The crash of a Lion Air jet in Indonesia on Monday has brought to the fore concerns over poor aviation safety records in the country.
The Lion Air aircraft, a Boeing 737 Max 8, was flying from Jakarta to Pangkalpinang when it lost contact and later confirmed as having crashed into the sea.
While aircraft was reportedly a brand one, having entered service for Lion Air on August 15, the crash was the first ever a Boeing 737 Max 8 had suffered. According to Boeing, this is the fastest selling aircraft at the moment.
While only a detailed investigations will bring out the reasons behind the crash, the biggest accident suffered by Indonesia's largest privately-owned Indonesian airline has brought Indonesian aviation safety back to focus.
The Australian government has already banned its staff from flying Lion Air. A statement posted on an Australian government website said this decision will be reviewed when the findings of the crash investigation are clear.
It's not the first time the Australian government has banned its staff from flying Indonesian carriers. The Australian government had asked its staff not to fly on Indonesia's Susi Air after fatal crashes in 2011 and 2012.
In 2016, rating website AirlineRatings.com had given low ratings to a clutch of Indonesian airlines. The list showed that most of the airlines with poor safety records were from the archipelago nation. The airlines that figured in the list included Batik Air, Citilink, Kalstar Aviation, Lion Air, Sriwijaya Air, TransNusa Air Services, Wings Air and Xpress Air. The only non-Indonesian airlines to figure in the list was Nepal's Tara Air.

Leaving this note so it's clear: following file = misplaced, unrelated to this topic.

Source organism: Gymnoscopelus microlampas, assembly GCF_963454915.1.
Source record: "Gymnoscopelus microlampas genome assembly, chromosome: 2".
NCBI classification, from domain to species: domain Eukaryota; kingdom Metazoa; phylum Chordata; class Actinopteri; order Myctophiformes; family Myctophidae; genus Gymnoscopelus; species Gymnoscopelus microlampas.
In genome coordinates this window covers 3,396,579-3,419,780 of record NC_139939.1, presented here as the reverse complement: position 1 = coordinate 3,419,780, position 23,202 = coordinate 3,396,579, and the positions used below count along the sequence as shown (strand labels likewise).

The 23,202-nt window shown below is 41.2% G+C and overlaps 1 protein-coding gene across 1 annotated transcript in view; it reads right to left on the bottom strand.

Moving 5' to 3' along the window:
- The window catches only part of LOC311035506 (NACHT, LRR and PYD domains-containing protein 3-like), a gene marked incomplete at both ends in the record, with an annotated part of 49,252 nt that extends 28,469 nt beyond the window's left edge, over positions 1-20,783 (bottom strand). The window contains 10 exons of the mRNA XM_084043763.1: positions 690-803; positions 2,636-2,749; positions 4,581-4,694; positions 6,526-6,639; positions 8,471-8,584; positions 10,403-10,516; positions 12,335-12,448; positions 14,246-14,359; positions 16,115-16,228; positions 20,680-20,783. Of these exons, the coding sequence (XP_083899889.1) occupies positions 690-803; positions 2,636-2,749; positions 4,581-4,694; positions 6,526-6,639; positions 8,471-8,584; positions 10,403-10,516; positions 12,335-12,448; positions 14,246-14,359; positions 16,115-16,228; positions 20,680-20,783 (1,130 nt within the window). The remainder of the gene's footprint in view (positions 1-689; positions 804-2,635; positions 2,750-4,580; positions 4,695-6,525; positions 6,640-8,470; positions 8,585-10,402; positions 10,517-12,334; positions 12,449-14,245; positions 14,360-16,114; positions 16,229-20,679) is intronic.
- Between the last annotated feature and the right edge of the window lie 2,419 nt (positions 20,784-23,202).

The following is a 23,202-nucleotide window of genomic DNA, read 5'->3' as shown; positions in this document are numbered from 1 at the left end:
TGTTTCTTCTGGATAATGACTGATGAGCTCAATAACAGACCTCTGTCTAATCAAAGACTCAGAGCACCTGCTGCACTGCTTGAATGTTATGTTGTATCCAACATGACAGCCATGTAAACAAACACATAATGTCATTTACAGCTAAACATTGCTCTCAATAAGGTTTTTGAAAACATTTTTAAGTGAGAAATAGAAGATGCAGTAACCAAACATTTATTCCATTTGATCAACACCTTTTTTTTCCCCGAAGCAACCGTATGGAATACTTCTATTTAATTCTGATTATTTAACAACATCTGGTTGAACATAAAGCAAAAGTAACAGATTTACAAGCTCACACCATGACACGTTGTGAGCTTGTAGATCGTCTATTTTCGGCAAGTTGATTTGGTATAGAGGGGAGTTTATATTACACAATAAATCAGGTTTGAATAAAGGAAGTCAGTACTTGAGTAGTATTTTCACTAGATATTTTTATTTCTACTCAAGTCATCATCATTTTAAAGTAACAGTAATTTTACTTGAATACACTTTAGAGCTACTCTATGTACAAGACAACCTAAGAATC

Indonesia, world's 5th largest domestic aviation market
In August 2016, Trigana Air aircraft crashed in Papua, killing 54 people. The airline received a zero rating in the AirlineRatings safety score.
Indonesia is the world's fifth-largest domestic aviation market, but poor airline safety records in the country have hogged limelight all too often.
Lion Air, which was involved in Monday's crash, was in an aviation black list by the European Union until 2016. The airline suffered more than a dozen accidents since 2002.
The only major accident suffered by Lion Air was the crash in 2004 in Solo that killed 25 people on board. But the airline has suffered several incidents, sending its safety ratings lower each time.
The United States Federal Aviation Administration had also intimated Indonesia's Directorate General of Civil Aviation that widespread non-compliance with international safety standards was a cause for concern.
While the death toll in Monday's accident is not officially revealed, some 189 people on board the doomed Lion Air flight are feared dead. If the deaths are confirmed, this would be the biggest air accident in Indonesia since the 2014 of an AirAsia Indonesia Airbus A320 that killed 162 people.
It will also be the worst air disaster in the country since a Garuda Indonesia plane crash in Medan in 1997 that killed more than 200 people.